As a result of its role as investment adviser or sub-adviser to the Managed Portfolios, HGIL may be deemed to be the beneficial owner of 232,472 shares of ServiceMaster common stock held by such Managed Portfolios. However, HGIL does not have the right to receive any dividends from, or the proceeds from the sale of, the securities held in the Managed Portfolios and disclaims any ownership associated with such rights. As a result of its role as investment adviser or sub-adviser to the Managed Portfolios, Janus Capital may be deemed to be the beneficial owner of 13,760,170 shares of ServiceMaster common stock held by such Managed Portfolios. However, Janus Capital does not have the right to receive any dividends from, or the proceeds from the sale of, the securities held in the Managed Portfolios and disclaims any ownership associated with such rights. As a result of its role as investment adviser or sub-adviser to the Managed Portfolios, AlphaGen may be deemed to be the beneficial owner of 6,216 shares of ServiceMaster common stock held by such Managed Portfolios. However, AlphaGen does not have the right to receive any dividends from, or the proceeds from the sale of, the securities held in the Managed Portfolios and disclaims any ownership associated with such rights.

Janus Henderson Group plc is a Jersey, Channel Islands company with an address of 201 Bishopsgate EC2M 3AE, United Kingdom.

(3)
Based on information obtained from a Schedule 13G/A filed with the SEC by The Vanguard Group. Vanguard Fiduciary Trust Company, a wholly-owned subsidiary of The Vanguard Group, Inc., is the beneficial owner of 64,496 shares of the common stock of the Company as a result of its serving as investment manager of collective trust accounts. Vanguard Investments Australia, Ltd., a wholly-owned subsidiary of The Vanguard Group, Inc., is the beneficial owner of 26,683 shares of the common stock of the Company as a result of its serving as investment

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    manager of Australian investment offerings. The Vanguard Group is a Pennsylvania corporation with an address of 100 Vanguard Blvd., Malvern, PA 19355.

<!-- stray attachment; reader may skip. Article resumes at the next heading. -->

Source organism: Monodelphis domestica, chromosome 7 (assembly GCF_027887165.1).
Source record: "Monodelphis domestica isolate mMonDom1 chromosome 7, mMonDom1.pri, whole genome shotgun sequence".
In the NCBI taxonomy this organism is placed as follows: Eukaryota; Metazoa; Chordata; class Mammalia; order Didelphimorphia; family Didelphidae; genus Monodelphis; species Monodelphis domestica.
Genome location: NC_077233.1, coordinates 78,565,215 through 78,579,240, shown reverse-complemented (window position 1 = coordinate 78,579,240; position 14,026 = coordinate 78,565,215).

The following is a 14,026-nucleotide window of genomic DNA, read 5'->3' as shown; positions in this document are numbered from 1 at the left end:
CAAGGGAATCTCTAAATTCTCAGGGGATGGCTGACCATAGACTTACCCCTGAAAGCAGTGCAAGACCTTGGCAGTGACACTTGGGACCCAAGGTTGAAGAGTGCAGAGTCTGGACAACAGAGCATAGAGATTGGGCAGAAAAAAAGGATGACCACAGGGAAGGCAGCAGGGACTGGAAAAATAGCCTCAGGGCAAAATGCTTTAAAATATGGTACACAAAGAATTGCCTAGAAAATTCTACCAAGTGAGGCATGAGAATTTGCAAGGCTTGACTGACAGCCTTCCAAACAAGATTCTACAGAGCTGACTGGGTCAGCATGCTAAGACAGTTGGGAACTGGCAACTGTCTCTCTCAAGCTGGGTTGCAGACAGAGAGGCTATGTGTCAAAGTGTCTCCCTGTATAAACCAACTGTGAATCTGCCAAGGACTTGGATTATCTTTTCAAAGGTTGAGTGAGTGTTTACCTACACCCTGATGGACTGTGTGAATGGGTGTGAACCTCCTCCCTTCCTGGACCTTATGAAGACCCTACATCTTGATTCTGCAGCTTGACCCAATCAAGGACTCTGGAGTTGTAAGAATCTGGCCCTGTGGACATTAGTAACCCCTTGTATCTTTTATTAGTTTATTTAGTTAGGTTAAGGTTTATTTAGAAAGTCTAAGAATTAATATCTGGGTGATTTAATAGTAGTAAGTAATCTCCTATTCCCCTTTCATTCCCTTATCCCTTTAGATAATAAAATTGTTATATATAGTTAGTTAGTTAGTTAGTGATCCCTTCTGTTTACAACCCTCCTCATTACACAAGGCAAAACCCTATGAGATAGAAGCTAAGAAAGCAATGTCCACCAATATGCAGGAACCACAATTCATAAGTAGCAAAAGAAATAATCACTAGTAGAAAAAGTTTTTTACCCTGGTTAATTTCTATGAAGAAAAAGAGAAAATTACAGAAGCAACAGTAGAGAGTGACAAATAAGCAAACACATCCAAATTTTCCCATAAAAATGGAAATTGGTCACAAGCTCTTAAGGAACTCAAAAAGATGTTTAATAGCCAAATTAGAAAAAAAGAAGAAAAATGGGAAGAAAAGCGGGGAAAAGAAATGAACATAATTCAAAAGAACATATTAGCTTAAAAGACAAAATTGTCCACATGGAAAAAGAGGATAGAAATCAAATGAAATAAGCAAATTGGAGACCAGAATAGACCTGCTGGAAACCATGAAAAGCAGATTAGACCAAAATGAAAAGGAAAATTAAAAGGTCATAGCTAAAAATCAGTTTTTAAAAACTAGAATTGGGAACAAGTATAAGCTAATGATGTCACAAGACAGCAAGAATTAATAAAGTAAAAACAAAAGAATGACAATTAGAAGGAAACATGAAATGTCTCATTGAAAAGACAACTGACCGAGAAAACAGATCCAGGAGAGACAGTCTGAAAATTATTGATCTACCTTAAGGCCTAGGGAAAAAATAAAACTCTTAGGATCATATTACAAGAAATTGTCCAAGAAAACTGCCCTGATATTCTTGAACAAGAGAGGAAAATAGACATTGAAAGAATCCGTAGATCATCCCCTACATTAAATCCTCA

(4)
Based on information obtained from a Schedule 13G filed with the SEC by T. Rowe Price Associates, Inc. ("Price Associates"). Price Associates does not serve as custodian of the assets of any of its clients; accordingly, in each instance only the client or the client's custodian or trustee bank has the right to receive dividends paid with respect to, and proceeds from the sale of, such securities. The ultimate power to direct the receipt of dividends paid with respect to, and the proceeds from the sale of, such securities, is vested in the individual and institutional clients which Price Associates serves as investment adviser. Any and all discretionary authority which has been delegated to Price Associates may be revoked in whole or in part at any time.

Except as may be indicated if this is a joint filing with one of the registered investment companies sponsored by Price Associates which it also serves as investment adviser ("T. Rowe Price Funds"), not more than 5 percent of the class of such securities is owned by any one client subject to the investment advice of Price Associates. With respect to securities owned by any one of the T. Rowe Price Funds, only the custodian for each of such Funds, has the right to receive dividends paid with respect to, and proceeds from the sale of, such securities. No other person is known to have such right, except that the shareholders of each such Fund participate proportionately in any dividends and distributions so paid.

T. Rowe Price Associates, Inc. is a Maryland corporation. The principal business address of T. Rowe Price Associates, Inc. is 100 E. Pratt Street, Baltimore, MD 21202.

(5)
Based on information obtained from a Schedule 13G/A filed with the SEC by Capital Research Global Investors. Capital Research Global Investors is a division of Capital Research and Management Company. Capital Research Global Investors is deemed to be the beneficial owner of 7,528,112 shares of ServiceMaster common stock as a result of Capital Research and Management Company acting as investment adviser to various investment companies registered under Section 8 of the Investment Company Act of 1940. Capital Research and Management Company is a Delaware corporation. The address of Capital Research Global Investors is 333 South Hope Street, Los Angeles, CA 90071.

(6)
The business address for these persons is c/o ServiceMaster Global Holdings, Inc., 150 Peabody Place, Memphis, Tennessee 38103.

(7)
Includes restricted shares granted to the directors for board service that are scheduled to vest on April 24, 2018 as follows: Ms. Goldman and Messrs. Cella, Corness, Fox, Sedita 2,850 shares; Mr. Gursahaney 976 shares; and Mr. Tomkins, 5,225 shares. Each director has represented to the Company that none of the securities owned by him or her have been pledged.

(8)
Includes shares which the current executive officers have the right to acquire prior to May 6, 2018 through the exercise of stock options or vesting of RSUs as follows: Mr. DiLucente, 7,588 shares; Mr. Haynes, 33,630 shares; and Ms. Wegner, 11,256 shares. All current executive officers as a group have the right to acquire 122,614 shares prior to May 6, 2018 through the exercise of stock options or vesting of RSUs. Each executive officer has represented to the Company that none of the securities owned by him or her have been pledged.